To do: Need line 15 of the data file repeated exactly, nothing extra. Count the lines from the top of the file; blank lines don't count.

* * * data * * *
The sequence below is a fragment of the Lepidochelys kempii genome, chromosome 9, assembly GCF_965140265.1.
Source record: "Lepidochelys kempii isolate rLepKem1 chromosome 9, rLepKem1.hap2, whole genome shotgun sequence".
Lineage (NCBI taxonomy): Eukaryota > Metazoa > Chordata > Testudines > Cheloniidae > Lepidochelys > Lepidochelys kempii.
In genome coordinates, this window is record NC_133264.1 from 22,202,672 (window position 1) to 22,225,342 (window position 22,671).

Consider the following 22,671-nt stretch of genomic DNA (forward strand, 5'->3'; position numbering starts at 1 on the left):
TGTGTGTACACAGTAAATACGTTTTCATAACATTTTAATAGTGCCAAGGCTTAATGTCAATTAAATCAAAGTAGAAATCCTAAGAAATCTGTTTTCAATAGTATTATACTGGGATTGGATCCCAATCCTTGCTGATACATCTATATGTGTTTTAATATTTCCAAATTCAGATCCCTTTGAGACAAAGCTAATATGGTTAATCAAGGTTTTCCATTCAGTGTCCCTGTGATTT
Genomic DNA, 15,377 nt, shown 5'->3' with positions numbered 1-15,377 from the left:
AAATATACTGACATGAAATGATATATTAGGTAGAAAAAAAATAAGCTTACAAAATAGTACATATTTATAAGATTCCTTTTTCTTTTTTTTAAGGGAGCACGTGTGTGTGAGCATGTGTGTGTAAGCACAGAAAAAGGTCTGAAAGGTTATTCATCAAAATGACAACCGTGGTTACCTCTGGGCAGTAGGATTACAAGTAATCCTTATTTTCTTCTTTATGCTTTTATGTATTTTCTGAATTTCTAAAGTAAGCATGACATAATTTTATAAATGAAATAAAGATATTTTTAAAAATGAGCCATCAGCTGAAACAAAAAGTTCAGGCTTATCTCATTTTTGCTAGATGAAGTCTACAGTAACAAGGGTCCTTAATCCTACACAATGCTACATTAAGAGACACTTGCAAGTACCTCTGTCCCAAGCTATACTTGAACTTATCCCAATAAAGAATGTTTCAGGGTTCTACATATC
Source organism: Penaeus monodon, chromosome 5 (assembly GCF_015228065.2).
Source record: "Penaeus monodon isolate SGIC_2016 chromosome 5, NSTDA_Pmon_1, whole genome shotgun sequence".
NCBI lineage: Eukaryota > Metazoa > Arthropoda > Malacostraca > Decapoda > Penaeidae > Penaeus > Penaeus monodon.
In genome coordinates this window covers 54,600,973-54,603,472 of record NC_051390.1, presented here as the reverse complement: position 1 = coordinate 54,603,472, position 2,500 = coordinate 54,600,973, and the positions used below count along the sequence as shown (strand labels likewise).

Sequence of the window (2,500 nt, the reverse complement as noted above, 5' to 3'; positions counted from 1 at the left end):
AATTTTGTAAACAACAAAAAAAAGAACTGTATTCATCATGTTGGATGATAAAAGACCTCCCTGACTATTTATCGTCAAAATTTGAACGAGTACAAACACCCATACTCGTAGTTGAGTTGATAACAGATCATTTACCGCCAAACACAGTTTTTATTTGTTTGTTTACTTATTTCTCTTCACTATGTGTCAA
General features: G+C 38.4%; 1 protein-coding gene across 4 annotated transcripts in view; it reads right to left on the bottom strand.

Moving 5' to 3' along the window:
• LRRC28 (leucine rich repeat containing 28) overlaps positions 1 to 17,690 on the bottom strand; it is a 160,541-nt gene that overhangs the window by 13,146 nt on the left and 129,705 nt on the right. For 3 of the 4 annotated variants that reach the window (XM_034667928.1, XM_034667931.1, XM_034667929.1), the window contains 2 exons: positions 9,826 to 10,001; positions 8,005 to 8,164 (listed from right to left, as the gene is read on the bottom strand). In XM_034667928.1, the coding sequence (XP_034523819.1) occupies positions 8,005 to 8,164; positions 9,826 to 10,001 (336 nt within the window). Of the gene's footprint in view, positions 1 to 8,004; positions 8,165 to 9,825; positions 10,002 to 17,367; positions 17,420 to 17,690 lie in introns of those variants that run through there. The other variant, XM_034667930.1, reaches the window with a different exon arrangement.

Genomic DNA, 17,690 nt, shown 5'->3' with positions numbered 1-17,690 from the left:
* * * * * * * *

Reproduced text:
General features: G+C 38.4%; 1 protein-coding gene across 4 annotated transcripts in view; it reads right to left on the bottom strand.